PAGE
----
BMA council members have voted to hold a special representative meeting - a conference for doctors across all disciplines represented in the union - on 3 May.
The emergency conference to highlight the growing crisis in the NHS will come just months after GPs held an emergency conference on the deteriorating state of general practice, and amid the ongoing junior doctor dispute.
Thousands of doctors joined the first in three 48-hour walkouts earlier this month.
Lewisham GP and BMA council member Dr Louise Irvine told GPonline that doctors had a responsibility to warn the public about the threat to the health service.
She said the crisis conference would not follow the usual format of BMA annual representative meetings, with a series of motions for debate, but instead would feature expert speakers and longer debate.
'Across the board in healthcare there are major problems,' said Dr Irvine. 'This is a way to highlight to the public the dire crisis in the NHS in relation to a wide range of issues - the funding crisis, creeping privatisation, the impact of austerity on people’s health, the crisis in mental healthcare, general practice on its knees - good practices are closing down in parts of the country, and they can’t recruit or survive.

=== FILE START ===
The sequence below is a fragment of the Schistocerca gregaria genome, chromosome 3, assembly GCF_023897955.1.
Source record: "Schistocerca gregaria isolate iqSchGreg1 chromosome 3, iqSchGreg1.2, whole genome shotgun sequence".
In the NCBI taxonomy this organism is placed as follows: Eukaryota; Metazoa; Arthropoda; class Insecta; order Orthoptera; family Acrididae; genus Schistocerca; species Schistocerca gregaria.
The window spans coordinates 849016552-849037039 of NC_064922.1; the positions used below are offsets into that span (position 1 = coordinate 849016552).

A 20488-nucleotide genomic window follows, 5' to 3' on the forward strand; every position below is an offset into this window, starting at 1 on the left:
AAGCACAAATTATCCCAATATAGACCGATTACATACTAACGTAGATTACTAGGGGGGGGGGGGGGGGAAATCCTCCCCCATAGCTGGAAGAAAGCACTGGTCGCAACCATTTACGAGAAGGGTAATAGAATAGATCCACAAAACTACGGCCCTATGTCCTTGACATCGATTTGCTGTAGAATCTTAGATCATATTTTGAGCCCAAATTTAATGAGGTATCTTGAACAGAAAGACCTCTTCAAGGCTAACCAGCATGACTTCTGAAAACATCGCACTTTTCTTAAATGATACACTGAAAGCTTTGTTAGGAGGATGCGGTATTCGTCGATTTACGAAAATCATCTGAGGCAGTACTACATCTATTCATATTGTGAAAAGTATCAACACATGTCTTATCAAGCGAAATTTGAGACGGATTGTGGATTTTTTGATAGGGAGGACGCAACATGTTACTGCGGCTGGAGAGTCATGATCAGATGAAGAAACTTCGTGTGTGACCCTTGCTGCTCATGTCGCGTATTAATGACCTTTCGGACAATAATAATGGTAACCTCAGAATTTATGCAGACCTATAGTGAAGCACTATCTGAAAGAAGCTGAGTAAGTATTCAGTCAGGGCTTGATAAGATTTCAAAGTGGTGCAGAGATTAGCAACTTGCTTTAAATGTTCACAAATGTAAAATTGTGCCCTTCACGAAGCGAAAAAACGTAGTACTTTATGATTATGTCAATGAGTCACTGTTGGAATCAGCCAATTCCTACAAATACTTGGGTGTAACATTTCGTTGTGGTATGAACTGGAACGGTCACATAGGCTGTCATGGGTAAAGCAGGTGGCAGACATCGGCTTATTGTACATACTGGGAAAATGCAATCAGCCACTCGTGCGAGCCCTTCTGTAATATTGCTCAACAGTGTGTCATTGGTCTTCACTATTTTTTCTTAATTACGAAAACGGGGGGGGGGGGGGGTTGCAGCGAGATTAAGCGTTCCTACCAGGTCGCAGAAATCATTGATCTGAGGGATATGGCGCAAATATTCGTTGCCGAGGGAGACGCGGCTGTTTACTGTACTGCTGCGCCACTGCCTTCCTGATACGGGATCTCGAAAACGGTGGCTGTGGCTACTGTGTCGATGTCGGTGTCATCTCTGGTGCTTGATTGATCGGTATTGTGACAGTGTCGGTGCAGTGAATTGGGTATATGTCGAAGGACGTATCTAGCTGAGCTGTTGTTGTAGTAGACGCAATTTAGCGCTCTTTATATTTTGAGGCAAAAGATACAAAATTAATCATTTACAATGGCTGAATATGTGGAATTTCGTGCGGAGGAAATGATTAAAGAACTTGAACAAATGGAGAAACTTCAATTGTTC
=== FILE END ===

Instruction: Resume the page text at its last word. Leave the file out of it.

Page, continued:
'We want to use the conference as a way to explore these issues and look for solutions.'
Very little time remains to save the health service, Dr Irvine warned. 'I think we risk losing our NHS as a universal, free-at-the-point-of-use, top quality service. It might become a second rate service of last resort and more and more people may feel they need to take out insurance.
'The risk is we will see the erosion of a good comprehensive NHS over the next few years if this carries on. I don’t want to pre empt what comes out of the conference, but my personal view is that we have to come out with a demand for proper funding, and highlight the chaos and shambles that the market is causing. It is sapping energy and resources at a time when we are overstretched.'
Dr Irvine warned that a £220m GP investment under the 2016/17 contract was 'peanuts' compared to the amount stripped from the profession over the previous decade.